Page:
Property Settlement pt4 – How do courts split property after separation?
Let’s talk about what you need to know before you commence any property settlement discussions, and absolutely before you agree anything with your former partner as to how to divide your property between the two of you after you have separated.
So how do courts look at splitting property after a separation? Firstly, the court looks at the value of all the assets and liabilities of the parties as of the date of the court hearing. Deducting liabilities from assets will give the value of the “net pool of assets” of the parties. The court will also look at the value of each party’s superannuation entitlements.
The second step will be for the court to consider the value of the contributions made by each party at the commencement of the relationship, during the relationship, and after separation towards the acquisition and maintenance of their asset pool and to the welfare of their family. The court will consider both direct financial and non-financial contributions of each party, including contributions as a parent and homemaker.
Thirdly, the court will assess a wide range of other relevant factors, including disparity of income, future income earning capacity and the capital cost of caring for any children. The court will then arrive at a percentage split between the two parties. For example, the court may decide that at a split of 55% of the net asset pool to one party and 45% to the other is appropriate.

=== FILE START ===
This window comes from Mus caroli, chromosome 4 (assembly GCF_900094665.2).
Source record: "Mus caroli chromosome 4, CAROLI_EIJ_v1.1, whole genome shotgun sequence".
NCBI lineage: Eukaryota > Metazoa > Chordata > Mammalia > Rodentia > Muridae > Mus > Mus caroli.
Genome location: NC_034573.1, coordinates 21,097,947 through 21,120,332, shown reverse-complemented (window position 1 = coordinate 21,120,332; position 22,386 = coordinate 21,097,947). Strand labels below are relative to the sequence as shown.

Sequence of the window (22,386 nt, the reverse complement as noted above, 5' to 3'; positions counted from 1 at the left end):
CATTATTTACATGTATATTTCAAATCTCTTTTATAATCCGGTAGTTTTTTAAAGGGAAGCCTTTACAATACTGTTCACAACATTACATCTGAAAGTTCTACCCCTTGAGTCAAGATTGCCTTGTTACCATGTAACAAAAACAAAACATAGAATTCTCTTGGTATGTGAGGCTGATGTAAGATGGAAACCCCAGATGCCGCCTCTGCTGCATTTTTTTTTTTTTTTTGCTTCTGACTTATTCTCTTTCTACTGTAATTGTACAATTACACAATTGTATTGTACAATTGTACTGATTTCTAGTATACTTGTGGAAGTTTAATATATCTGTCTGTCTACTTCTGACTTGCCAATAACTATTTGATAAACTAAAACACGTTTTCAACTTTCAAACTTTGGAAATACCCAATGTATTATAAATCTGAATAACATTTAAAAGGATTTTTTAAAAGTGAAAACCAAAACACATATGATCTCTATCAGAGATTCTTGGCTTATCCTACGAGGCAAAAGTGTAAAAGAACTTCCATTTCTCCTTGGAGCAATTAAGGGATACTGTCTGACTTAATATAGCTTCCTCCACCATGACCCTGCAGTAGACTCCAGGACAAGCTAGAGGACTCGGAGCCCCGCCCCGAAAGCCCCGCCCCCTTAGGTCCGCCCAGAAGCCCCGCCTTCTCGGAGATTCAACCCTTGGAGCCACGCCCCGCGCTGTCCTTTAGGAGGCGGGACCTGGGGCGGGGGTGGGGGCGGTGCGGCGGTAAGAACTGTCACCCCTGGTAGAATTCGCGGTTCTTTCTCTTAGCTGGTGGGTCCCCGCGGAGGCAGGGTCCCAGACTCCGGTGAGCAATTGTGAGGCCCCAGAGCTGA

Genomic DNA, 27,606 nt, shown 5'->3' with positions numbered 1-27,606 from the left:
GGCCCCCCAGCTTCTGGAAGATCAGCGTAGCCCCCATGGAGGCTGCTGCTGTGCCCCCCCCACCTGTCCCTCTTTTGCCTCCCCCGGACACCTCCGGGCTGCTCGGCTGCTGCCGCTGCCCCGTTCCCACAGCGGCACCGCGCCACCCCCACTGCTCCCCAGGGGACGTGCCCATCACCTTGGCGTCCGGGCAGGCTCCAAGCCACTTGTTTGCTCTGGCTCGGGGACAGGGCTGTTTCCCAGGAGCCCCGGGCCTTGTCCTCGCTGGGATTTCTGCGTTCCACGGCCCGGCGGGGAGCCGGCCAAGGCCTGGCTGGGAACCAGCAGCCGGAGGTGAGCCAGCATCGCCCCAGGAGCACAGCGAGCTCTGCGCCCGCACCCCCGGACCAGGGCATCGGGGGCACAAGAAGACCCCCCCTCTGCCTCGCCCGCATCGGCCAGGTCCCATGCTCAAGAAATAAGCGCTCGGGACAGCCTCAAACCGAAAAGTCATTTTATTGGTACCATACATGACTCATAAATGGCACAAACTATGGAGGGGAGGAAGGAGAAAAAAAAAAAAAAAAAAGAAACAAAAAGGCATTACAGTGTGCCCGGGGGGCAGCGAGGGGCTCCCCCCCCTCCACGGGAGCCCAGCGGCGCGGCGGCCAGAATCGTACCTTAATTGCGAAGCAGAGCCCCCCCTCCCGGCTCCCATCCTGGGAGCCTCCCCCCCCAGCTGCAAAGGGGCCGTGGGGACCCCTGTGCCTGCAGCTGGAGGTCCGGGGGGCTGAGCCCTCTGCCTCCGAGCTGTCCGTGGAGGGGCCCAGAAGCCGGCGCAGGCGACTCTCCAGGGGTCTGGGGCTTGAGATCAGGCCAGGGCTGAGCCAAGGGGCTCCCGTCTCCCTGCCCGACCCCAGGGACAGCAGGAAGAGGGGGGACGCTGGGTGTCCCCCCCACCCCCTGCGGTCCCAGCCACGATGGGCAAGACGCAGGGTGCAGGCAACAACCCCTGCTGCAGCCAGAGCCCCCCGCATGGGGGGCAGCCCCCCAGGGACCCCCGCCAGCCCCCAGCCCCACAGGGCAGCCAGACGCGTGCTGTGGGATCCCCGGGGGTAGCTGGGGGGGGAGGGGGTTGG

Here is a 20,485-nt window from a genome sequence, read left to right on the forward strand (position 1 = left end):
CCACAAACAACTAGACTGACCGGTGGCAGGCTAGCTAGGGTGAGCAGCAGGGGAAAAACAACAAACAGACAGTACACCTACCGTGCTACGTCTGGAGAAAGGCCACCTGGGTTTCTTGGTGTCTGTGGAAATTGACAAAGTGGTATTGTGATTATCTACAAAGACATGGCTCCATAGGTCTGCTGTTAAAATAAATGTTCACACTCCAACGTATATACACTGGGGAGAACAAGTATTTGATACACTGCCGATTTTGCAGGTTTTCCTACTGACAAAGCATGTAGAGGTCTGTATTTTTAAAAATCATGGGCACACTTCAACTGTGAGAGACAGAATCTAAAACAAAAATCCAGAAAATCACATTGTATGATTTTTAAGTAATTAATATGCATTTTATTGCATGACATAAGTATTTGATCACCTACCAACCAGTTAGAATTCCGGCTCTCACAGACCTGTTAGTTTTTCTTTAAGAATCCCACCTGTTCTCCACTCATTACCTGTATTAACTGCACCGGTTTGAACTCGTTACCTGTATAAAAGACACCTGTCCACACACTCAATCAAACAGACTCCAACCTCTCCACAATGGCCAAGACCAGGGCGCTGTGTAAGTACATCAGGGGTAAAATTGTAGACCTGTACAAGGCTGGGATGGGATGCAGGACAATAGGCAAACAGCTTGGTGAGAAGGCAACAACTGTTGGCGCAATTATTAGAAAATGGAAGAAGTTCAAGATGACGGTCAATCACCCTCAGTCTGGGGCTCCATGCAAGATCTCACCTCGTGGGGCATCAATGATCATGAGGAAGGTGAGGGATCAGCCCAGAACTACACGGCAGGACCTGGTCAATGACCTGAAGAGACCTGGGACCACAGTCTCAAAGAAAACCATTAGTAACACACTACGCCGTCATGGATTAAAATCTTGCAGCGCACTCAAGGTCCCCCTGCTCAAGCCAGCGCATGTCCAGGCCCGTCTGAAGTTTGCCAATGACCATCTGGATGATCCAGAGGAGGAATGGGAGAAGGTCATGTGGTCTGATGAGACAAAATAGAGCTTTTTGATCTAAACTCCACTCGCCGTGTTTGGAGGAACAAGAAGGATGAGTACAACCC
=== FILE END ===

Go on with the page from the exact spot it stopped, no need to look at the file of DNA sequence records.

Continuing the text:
Lastly, the court will look again at that percentage split to ensure that it is a “just and equitable” outcome for the circumstances. Having ordered the split, it is normally left to the parties to allocate the matrimonial property between them to achieve that percentage split.
The method by which the court will determine the appropriate split of property between former partners is more than merely arithmetic. You should consult a lawyer before you even think about commencing a negotiation with your former partner.
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CAUTION: This article contains general information of public interest only and is not intended to be, nor should be relied upon as, legal advice specific to the reader’s personal circumstances. Should you have a legal matter, please seek professional advice before acting or relying on this content.